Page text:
Many years ago, I read of some work being done by Valerie Shute and Jeffrey Bonar that I later got a chance to actually play a (very small) role in (and even later got to work with Valerie, definitely world-class talent). They had developed three separate tutoring environments (geometric optics, economics, electrical circuits), yet the tutoring engine was essentially the same across all three, not domain specific. The clever thing they were doing was tutoring on exploration skills, varying one variable at a time, making reasonable increments in values to graph trends, etc.
Subsequent to that, I got involved again in games for learning. What naturally occurred to me was that you could put the same sort of meta-cognitive skill tutoring in a game environment, as you have to digitally create all the elements you’d need to track anyways for the game reasons, and it could be a layer on top. While this would work in a single game (and we did put a small version into the Quest game), it would be even better on top of a game engine. I even proposed it as a research project, but the grant reviewers thought that while a good idea, it was too ambitious (ahead of my time and underestimated :).
The reinterest in so-called 21st century skills, the kind Stephen Downes so eloquently calls an Operating System for the Mind, reawakens the opportunity. These skills are manifested in activity, and require an understanding of the activity to be able to infer approaches and provide feedback. In a well-defined arena like a designed game environment, we can know the goals and possible actions, and start looking for patterns of behavior.
Game engines, with their fixed primitives, make it easier to define what goals are and consequently to specify the particular goals and makes looking for patterns more generally definable. Thus, in a game, we can see whether the learners’ exploration is systematic, whether their attempts are as informative as possible, and possibly more.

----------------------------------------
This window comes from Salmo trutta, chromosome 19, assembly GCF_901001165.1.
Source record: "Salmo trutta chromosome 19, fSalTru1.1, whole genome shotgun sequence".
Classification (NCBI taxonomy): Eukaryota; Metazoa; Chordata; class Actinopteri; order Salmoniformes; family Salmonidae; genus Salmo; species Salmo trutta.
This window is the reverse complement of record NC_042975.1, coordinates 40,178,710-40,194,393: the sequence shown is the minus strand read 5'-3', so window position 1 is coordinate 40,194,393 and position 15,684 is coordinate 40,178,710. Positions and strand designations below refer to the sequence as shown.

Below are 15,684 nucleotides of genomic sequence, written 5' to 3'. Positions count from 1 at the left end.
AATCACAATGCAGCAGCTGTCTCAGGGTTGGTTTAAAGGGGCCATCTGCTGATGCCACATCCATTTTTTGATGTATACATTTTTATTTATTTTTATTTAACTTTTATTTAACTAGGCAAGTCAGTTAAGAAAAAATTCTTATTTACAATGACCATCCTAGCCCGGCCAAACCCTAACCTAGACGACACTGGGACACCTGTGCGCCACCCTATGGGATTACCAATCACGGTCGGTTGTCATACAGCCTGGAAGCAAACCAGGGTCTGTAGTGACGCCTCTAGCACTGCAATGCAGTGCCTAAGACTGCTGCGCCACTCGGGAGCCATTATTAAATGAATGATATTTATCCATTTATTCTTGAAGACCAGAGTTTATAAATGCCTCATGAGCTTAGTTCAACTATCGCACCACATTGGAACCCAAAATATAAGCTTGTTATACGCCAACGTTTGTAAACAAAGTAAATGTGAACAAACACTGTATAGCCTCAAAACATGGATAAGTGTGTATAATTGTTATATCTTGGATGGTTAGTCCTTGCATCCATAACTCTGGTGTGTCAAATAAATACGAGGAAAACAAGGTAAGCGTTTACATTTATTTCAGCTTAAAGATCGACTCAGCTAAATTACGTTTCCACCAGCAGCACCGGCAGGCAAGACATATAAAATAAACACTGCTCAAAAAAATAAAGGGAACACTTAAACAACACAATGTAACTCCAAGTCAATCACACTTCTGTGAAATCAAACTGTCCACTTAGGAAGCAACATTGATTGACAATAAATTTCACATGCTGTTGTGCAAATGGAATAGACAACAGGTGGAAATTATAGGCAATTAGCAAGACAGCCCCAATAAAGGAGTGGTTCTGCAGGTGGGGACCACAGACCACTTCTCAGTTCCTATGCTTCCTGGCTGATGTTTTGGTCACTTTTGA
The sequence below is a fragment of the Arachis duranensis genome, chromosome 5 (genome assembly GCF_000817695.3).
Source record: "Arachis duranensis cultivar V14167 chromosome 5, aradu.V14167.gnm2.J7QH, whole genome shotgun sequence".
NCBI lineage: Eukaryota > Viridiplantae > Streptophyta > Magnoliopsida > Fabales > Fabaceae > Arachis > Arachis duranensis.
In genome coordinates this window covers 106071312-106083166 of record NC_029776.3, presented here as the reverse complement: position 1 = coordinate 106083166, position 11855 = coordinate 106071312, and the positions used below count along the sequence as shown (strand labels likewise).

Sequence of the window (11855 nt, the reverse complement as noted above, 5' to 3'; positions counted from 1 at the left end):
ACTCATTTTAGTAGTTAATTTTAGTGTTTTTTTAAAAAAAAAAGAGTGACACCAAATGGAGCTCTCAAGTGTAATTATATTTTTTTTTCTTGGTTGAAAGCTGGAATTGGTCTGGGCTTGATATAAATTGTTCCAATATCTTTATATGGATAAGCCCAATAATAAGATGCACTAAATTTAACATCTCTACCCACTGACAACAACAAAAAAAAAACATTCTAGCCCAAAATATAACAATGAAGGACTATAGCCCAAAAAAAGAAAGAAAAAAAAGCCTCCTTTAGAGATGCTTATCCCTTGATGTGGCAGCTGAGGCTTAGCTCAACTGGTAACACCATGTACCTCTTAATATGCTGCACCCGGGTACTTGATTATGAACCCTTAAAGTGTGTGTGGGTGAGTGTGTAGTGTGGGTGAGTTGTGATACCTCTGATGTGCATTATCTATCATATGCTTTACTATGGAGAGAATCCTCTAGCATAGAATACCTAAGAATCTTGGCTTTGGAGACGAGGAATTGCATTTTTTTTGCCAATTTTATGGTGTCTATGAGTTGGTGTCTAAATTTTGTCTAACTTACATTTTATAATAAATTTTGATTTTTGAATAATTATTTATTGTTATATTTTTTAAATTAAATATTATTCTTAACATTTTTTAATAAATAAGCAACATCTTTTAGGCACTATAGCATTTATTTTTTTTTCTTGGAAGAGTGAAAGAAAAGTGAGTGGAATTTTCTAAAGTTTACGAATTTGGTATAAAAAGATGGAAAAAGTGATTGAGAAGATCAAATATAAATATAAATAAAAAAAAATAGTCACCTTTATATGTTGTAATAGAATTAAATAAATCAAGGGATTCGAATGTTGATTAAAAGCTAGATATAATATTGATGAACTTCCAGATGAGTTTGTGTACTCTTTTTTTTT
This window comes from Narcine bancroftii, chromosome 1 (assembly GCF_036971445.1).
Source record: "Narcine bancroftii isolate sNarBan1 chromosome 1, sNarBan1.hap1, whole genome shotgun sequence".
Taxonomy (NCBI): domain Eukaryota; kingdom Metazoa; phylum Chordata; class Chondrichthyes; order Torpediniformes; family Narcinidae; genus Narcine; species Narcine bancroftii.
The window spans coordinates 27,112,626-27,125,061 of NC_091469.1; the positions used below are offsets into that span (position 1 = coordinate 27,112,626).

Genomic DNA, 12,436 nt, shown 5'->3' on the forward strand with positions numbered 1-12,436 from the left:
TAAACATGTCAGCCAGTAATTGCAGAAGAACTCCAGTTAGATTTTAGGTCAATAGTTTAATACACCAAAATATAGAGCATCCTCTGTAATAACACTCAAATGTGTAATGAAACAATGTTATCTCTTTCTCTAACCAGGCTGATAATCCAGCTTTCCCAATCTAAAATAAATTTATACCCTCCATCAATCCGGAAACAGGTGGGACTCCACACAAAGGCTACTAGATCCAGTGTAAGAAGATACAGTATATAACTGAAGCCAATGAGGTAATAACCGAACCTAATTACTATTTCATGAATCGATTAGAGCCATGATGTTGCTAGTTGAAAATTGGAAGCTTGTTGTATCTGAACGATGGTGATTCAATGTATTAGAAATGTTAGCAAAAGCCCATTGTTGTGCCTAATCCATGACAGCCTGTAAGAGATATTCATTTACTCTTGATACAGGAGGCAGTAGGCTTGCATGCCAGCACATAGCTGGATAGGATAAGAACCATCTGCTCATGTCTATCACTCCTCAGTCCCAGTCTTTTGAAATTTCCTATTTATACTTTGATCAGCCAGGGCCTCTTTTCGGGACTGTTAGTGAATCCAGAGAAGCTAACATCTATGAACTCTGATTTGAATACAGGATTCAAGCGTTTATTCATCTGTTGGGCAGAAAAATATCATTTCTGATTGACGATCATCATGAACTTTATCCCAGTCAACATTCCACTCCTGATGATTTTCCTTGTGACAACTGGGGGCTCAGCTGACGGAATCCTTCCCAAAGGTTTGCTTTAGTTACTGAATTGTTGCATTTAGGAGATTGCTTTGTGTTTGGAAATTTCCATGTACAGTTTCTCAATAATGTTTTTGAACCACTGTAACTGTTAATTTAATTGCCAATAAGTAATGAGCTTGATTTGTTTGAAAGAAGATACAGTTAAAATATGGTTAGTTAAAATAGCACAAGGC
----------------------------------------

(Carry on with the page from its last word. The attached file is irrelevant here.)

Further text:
This is also true of virtual worlds, although only when designed with goals (e.g. from a simulation to a scenario, whether tuned into a game or not). The benefit of a virtual world is, again, the primitives are fixed, simplifying the task of defining goals and actions.
Of course, building particular types of interaction (e.g. social), particular types of clues (e.g. audio versus visual) and looking for patterns can provide deeper opportunities. Really, such performance is initially an assessment (one of the facets of what we were doing on the Intellectricity project was building a learner characteristic assessment as a game), and that assessment can trigger intervention as a consequence. For any malleable skill, we have real opportunities.
Given that much of what is necessary are abilities to research , evaluate the quality of sources, design, experiment, create, and more, these environments are a fascinating opportunity. I’m not in a situation to lead such an initiative, but I still think it’s a worthwhile undertaking. Anyone ‘game’?
I recently attended the 3DTLC conference, as I reported before. Chuck Hamilton presented on his (IBM’s) take on affordances on virtual worlds. Given that I’ve opined before, I asked for more detail on their take, and he was kind enough to forward to me their definitions. I like what they’ve done, but it led me to try to refine what I see as some confounding (they actually separate several of their 10 into two separate ones), and try to capture what I think are core, what can be enabled, and what then arise from those capabilities.
I start with what I think are the core affordances of virtual worlds, that there’s a 3D world, that you can visit, and that’s digital. From there, I see that you can enable others to be there (social), you can enable action (agency), the world can be kept around (persistent), and it can be made accessible broadly (e.g. through the internet).
If you choose to enable those (and you should, in most cases), you get some emergent properties. Chuck talked about a universal visual language, and you certainly can both tap into, and establish, visual cues. The scale does not have to be real, but can indeed scale down to and up to any size you want, in part or all.
You can choose to be anonymous, but if you don’t and choose to have a representation that is active over time, you can establish a reputation.
By being active, you can also enable practice opportunities such as simulations, scenarios, and games. If agency includes not just interaction, but creation, and you have social, you can have co-creation (one of the most exciting opportunities for informal learning). The persistence of your activity creates the opportunity to capture traces for reflection, e.g. ‘after-action review’.
The fact that it’s digital means it can be augmented with external capability: media, applications, and more. Also, you can be at least geography-independent, if not chronologically-independent.
This is a preliminary stab at trying to trace the initial, potential, and consequently emergent affordances, by no means do I think it’s the definitive answer. Feedback solicited!